Sandra Clarke, RN, nursing supervisor at Sacred Heart Medical Center University District, Eugene, OR, will never forget the day she was caring for an elderly gentleman at the end of life.
He had no one to sit with him, so Clarke promised to stay at his bedside after she'd checked on her other patients. One thing led to another, and before she was able to return, the man passed away.
"I reasoned he was a DNR, [he had] no family, [he was] very old, with end-stage multiorgan disease [but] now he was gone, and I felt awful," she recalled. "It was OK for him to die, it was his time - but not alone. I looked around; scores of people were nearby providing state-of-the-art patient care.
"For this man, state-of-the-art should have been dignity and respect."
That experience led Clarke to found No One Dies Alone (NODA) in November 2001.
A volunteer program that provides companions to patients who are dying and who would otherwise be alone, NODA provides a dignified death to individuals who have no family or close friends to sit with them at the end of life.
"A couple of things combined to make NODA possible," Clarke said. "First, society had finally come to a point where we are so stretched in terms of how we live and where we live that sometimes there is no one around at the end of [a person's] life. And second, computers allowed us to develop a phone tree that brings volunteers to the bedside."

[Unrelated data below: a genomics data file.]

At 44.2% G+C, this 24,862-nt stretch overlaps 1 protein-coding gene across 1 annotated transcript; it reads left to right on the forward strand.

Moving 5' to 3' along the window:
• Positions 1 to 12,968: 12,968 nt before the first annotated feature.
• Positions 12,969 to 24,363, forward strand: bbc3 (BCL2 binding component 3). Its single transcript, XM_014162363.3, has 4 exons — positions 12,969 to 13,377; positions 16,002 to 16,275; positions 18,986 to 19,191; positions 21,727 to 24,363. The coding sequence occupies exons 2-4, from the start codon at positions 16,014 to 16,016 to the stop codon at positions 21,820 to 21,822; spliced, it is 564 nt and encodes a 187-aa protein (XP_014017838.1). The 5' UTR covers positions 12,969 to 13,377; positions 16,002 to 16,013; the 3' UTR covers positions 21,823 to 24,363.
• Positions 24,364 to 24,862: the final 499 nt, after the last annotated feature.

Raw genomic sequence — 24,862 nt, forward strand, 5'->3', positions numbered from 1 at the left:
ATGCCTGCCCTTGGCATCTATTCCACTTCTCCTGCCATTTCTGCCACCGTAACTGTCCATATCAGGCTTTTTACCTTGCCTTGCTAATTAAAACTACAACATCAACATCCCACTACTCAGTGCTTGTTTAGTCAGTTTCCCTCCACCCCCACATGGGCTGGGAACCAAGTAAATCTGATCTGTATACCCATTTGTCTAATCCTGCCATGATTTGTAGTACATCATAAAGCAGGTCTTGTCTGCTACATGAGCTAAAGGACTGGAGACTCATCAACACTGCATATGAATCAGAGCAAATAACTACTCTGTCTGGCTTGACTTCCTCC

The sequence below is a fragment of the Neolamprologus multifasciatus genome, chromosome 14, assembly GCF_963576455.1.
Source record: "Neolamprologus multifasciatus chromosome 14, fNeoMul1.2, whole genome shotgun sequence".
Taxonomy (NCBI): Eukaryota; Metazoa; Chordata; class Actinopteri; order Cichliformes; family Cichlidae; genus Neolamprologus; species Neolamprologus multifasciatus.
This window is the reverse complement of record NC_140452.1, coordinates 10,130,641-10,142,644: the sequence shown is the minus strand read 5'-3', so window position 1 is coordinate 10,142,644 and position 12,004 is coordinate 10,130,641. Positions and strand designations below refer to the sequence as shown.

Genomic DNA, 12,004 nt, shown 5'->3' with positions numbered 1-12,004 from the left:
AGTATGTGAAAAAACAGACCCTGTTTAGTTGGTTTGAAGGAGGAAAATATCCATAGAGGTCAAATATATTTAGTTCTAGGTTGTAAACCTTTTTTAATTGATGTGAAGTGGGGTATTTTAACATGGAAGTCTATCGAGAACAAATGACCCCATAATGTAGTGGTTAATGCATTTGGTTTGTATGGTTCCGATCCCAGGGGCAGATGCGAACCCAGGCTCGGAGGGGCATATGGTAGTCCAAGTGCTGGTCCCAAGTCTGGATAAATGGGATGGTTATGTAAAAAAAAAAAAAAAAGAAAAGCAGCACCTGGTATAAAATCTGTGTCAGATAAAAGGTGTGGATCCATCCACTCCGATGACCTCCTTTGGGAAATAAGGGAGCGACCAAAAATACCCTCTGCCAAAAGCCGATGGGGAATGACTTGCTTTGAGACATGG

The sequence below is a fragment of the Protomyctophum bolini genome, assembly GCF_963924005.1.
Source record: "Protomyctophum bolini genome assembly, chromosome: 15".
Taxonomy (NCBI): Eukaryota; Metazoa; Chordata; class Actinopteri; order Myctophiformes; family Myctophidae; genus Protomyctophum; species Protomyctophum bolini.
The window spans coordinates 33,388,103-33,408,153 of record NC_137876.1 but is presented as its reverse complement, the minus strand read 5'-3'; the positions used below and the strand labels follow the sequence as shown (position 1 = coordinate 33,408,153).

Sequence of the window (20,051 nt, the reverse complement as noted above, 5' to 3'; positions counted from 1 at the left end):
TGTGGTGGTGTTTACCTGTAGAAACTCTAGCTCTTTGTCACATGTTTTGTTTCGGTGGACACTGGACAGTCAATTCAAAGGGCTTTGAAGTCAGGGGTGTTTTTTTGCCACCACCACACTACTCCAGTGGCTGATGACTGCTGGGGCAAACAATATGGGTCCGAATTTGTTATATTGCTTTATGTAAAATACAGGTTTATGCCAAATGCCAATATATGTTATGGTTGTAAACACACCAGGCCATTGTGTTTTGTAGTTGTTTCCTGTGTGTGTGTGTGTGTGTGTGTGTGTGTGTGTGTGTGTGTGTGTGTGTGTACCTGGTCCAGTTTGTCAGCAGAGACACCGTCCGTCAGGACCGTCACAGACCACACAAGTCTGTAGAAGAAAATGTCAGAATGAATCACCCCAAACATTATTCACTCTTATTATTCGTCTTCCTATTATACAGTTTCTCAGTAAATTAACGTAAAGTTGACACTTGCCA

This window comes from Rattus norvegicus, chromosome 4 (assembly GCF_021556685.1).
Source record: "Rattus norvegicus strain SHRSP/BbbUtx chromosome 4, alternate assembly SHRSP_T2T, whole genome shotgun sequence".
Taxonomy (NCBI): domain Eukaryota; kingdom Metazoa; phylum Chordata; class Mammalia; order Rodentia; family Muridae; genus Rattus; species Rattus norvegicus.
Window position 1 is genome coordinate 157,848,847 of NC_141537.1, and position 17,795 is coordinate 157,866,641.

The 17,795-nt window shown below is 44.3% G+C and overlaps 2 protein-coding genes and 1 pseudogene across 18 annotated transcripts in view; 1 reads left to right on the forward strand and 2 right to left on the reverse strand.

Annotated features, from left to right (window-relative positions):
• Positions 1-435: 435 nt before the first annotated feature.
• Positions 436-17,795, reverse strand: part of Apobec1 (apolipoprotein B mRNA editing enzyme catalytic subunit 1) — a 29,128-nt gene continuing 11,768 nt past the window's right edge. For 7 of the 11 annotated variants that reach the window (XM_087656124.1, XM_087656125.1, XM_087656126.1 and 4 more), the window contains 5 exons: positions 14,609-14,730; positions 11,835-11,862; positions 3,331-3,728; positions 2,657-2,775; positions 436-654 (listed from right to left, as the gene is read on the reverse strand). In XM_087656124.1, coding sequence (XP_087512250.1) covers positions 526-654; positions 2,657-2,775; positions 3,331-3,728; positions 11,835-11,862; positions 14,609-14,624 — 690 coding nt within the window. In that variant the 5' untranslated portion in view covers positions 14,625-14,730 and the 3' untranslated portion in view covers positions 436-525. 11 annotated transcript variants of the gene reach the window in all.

The NODA program has since been adopted by hospitals across the country.
Father Tim Hasenecz, known simply as Father Tim, chaplain and coordinator of the NODA program at Lehigh Valley Hospital, Allentown, PA, explained his commitment to organizing and training a cadre of volunteers.
"Everyone is born amid celebration, and there's human touch and the sound of the human voice at the beginning of life," he noted. "There should be human touch and human voices at the end of life, as well. No one should ever die alone."
Suited to the Cause
Potential NODA volunteers at Lehigh Valley meet with Father Tim to ensure they are emotionally prepared for the program.
"Naturally, we have a screening process to see whether volunteers are ready for a role in the NODA program," he said. "I was a hospice chaplain here at the hospital for 5 years, and met people who wanted to help out after their loved ones died. Many times, it was just too soon for them."
Ongoing education and support help NODA volunteers tackle this big responsibility.
"We have a class to help people understand and adapt to the hospital culture, and some people realize during the class this just isn't something for them," Father Tim said.
"We're in the process of setting up speakers to come in and talk with our volunteers about death and dying, or about the medical aspects of what people are going through at the end of life. My phone coordinators are always available for questions and issues, and I'm here to debrief our volunteers, as well."
In many ways, volunteers get back more than they give. "It takes a unique person to volunteer for something like this, but the ability to be there with that touch of humanity that gives comfort is very satisfying," Father Tim said. "We're there to walk with [patients] as far as we can, so they're relaxed enough to die with dignity and comfort."